I’d realised that all the millions of lives that I’d just lived a thousandth of a second ago all came packaged their own problems and any of them could have applied to my own real life and in fact all of them were my lives and all the problems that had to be solved had to be solved by me but I didn’t know how.

Thus I set about to think of a solution, the entire world (or the half that I could see of it) spinning round and roubd endlessly before my eyes, my heart in pain, my mind intoxicated, almost as if my brain had been saturated with a concentrated alcohol that was seeping it’s way through layer upon layer of my subconscious and getting to the very core.

And then

it just












as soon as it came.


For my conscious conscious had managed to surface before then,

successfully traversing







of fluffy subconscious grey matter, 

the cloud of dust that spanned the entirety of my mind,

in half the time it took to open an eye.


Then the immediate clarity that followed,

the sweet feeling of knowing, 

knowing where I was,

knowing who I was,

knowing what I was living.


A rare moment of lucidity that enveloped my brain like a warm honey with a cinnamon tinge,

rendering the alcohol that was previously there,

even in the deepest cracks of my being,



How sweet could opening one’s eyes be?


For I could only help but smile,

at the clarity,


at the familiarity,

at the comfort,

at the ease,

and at the new day.”










The Sweetest Bath

“She’d finally done it.

Racing down the salty steps,
calloused feet banging on mould-ridden wood,
as the wind filled her hair and made each strand flow
as much as the waves in front of her did,

The sun just beginning to kiss the horizon,
as much as it would like to do the same to her
good soul

It’s loving red rays spreading across her skin like
butter brought to a boil,
only to be cooled by her smile to a
lukewarm cinnamon latté
that enveloped her from head to toe
and was almost as fragrant as her
pure heart

The smell of the ocean would normally sting the insides of noses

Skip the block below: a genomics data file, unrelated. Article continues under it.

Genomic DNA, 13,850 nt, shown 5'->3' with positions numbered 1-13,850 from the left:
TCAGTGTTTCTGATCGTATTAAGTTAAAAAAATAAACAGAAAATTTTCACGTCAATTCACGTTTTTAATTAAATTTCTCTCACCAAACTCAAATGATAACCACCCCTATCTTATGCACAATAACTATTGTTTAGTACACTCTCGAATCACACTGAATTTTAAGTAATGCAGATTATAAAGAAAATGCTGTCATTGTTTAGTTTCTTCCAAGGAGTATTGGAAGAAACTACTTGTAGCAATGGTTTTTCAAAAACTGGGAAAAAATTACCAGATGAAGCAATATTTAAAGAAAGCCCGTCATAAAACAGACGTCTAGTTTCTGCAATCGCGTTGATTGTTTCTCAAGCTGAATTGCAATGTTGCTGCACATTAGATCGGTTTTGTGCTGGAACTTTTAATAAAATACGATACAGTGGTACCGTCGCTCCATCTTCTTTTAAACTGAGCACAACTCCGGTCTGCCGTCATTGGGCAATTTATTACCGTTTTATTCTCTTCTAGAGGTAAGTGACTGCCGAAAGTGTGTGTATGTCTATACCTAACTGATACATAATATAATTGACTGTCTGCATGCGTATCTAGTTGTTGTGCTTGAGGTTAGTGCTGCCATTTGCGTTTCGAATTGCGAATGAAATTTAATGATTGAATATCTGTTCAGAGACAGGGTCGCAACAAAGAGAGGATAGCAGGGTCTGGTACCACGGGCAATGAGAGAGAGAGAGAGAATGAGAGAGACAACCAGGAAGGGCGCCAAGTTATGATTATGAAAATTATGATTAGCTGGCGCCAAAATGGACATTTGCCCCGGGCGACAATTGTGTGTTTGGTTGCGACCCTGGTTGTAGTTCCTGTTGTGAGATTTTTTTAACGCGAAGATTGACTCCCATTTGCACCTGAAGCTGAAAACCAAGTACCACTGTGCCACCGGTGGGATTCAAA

like a battalion of ruthless sea soldiers paving their way of escape from the dark depths
with sharp spears and sharper knives
but not with her
and not with her tiny nose

She held the wind with her bare hands
and let it lift her up
and up
and up
and up
and let her go from a great height
while the sun would dip it’s eyes beneath the horizon, anxious about seeing whether or not it was too great

But it was of no concern,
for the good waves would catch her and cradle her tiny frame
like a million hands made from warm honey
handling her like the beautiful
yet easily broken thing 
that she was,

and they’d cradle her back and forth,


and forth,

and back again,

until she got dizzy with the movements of the endless hands,
and the sweet warmth of the sleeping sun,
and the gentle touch of the whistling wind,

and she’d be enveloped in the warm honey she’d come out of,
and became as sweet as it herself
if not sweeter,

and it would drip off her onto the velvet coast,

pitter patter by

pitter patter

to which the few fortunate grains of sand that were dripped onto would jump with joy,
filled with sheer awe,
euphorically bewildered at what they had done to deserve such a privilege

And that was her life after that
after the jump
after it all

And she’d continue dripping the honey everywhere she went,
smiling at herself as the sun waved goodbye,
and the waves sang farewell,

as she continued to pitter patter along the velvet forevermore,
her honey dripping and dripping endlessly,
enchanting those who were,

by some fortuitous turn of fate,

lucky enough to taste it.”







“The Quran”

“It overwhelms me.

The sheer simplicity of the words,
that I am not able to understand,
but the underlying complexity that I can just somehow feel,
as it comes apart,
strand by strand.

The rhythm that captures and entangles me,
that only intensifies with every line,
that the brain can only enjoy, lavishly,
like a fine dine for the mind.

The ink, as if capturing all rich darkness,
and the pages, all pure light,
I almost shiver at it’s touch,
and soften at it’s sight.

And the air that gains a distinct heaviness,
as the covers split apart,
like a divine humidity that settles on your shoulders,
and swims it’s way to the heart.

And then, gliding out the mouth,
back onto the pages once more.
Me having gained absolutely everything,
and it, losing nothing at all.”

Some books just really have that effect on you. Sometimes, even if I don’t feel like it (which is usually the case), I’ll just sit down for two minutes and read a tiny bit. The minutes stretch into hours and I don’t even have a clue. How do you feel when you read something precious to you? Maybe your own religious book, or a letter from a loved one? Let us know!